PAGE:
Eschatological ideas have influenced humanity’s worldview and perception of time from the Middle Ages to the time of the Enlightenment. Symbolic topoi such as the Heavenly Jerusalem, the Antichrist or the Last Judgment shaped the social order, concepts of power, and ideas of the afterlife, as well as politics. They were also reflected in art and architecture. Even in the transition to modern times, eschatological interpretive patterns have not lost their significance. In particular, the idea of the Last Emperor from the Apocalypse of Pseudo-Methodius, as well as the idea adopted therein of four kingdoms from the Book of Daniel, played an important role in various attempts to legitimize rulership. Eschatological ideas also played a crucial role during the Reformation, for example, in the theology of Thomas Müntzer and Martin Luther. In Muscovy, unlike in Western Europe, eschatological ideas did not begin to shape concepts of power until the late 14th and especially during the 15th century. How did eschatological ideas come to Eastern Europe and to what extent did their reception differ from that in Western Europe? In what ways did expectations of the apocalypse influence everyday life, the concepts of power, architecture and the art of this period?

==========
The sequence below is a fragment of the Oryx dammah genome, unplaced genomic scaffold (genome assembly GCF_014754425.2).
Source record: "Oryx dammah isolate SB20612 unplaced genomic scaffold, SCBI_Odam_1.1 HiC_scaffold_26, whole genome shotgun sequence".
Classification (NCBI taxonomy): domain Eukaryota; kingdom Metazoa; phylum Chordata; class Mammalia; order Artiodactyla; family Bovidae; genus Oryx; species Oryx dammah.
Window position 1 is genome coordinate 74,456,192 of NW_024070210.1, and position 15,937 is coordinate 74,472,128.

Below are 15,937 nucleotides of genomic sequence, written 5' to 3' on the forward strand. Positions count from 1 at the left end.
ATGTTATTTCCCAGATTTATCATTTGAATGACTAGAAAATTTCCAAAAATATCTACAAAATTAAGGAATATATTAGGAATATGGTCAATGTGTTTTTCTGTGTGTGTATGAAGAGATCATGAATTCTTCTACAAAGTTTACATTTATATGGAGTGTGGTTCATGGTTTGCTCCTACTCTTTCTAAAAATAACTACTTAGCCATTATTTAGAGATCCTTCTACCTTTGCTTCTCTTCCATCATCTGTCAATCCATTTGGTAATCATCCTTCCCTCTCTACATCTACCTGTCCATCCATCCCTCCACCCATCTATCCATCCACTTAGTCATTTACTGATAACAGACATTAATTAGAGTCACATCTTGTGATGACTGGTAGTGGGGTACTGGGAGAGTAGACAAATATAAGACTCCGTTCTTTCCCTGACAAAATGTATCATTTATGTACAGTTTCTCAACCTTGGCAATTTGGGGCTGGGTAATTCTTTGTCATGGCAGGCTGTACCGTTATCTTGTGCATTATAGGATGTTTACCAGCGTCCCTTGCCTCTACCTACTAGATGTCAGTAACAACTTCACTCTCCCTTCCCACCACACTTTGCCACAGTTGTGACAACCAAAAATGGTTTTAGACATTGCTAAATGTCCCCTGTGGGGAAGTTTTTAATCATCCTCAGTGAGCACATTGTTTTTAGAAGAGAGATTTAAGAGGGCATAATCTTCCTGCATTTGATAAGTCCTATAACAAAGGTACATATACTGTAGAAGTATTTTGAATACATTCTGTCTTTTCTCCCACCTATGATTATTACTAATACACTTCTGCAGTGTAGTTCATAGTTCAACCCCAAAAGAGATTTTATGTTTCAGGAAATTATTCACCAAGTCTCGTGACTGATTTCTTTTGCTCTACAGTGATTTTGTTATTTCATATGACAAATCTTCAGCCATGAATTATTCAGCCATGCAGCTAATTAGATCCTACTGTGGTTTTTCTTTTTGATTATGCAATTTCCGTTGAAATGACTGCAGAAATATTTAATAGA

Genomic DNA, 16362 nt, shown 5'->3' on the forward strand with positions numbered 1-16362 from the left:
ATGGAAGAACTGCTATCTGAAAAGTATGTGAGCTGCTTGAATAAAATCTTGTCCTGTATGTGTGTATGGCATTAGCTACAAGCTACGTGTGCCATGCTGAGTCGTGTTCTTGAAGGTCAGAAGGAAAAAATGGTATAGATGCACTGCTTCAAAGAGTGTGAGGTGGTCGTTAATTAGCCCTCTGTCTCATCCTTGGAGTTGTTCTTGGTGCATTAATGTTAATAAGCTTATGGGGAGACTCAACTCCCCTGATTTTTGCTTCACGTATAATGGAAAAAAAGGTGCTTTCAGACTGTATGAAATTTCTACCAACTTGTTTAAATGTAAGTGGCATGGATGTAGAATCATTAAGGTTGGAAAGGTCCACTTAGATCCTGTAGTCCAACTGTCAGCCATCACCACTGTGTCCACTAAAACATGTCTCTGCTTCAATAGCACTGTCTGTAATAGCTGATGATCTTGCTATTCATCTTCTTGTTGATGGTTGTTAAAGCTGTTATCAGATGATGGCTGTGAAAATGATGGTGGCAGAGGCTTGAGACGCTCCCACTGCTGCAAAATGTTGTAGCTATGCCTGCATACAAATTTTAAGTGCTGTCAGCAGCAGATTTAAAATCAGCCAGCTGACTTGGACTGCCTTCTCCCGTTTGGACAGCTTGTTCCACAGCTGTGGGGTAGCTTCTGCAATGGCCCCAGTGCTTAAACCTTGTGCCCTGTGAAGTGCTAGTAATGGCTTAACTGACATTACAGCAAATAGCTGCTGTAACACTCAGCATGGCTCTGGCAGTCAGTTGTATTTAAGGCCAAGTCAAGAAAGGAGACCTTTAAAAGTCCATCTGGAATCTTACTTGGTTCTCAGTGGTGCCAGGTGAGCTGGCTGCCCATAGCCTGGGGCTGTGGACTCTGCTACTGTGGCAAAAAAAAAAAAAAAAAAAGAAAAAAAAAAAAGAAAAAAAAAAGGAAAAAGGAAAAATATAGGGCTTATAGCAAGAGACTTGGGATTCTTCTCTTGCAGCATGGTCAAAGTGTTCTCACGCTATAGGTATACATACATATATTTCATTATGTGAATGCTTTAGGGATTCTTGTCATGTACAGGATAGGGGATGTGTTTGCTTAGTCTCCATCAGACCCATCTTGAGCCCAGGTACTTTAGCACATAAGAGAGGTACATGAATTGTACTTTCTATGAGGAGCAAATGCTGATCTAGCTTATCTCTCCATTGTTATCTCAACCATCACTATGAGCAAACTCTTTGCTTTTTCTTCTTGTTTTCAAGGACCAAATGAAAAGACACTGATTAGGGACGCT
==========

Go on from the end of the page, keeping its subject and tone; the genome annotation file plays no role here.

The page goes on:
Based on these questions, the aim of this workshop is to investigate the effect of eschatological interpretive patterns and concepts in Western and Eastern Europe in a comparative, transcultural, and interdisciplinary way. The workshop will shed light on the reasons why the reception of eschatological ideas intensified during the transition from the late Middle Ages to the early modern period, and it will consider the significance of political and economic crises and social tensions. In addition, participants will examine how and to what degree eschatological notions shaped legitimizations of the state, group identities, day-to-day life, and religious behavior of the people. To what extent were these notions also a means of expressing protest, questioning legitimacy, and demanding participation? What changes did eschatological ideas undergo in multireligious and multiethnic states? In what communicative spaces were other concepts of time able to replace eschatological concepts?
• Eschatology as a means of legitimizing rulership and their critics
• Media of eschatology (interpretive patterns, narrative forms, discourses and iconographic programs)
• Eschatology and the Reformation
• Heresy and schisms
• Eschatology and the emergence of scientific disciplines
• Eschatological perceptions and notions of time
• Apocalyptic expectations as an expression of social and political tensions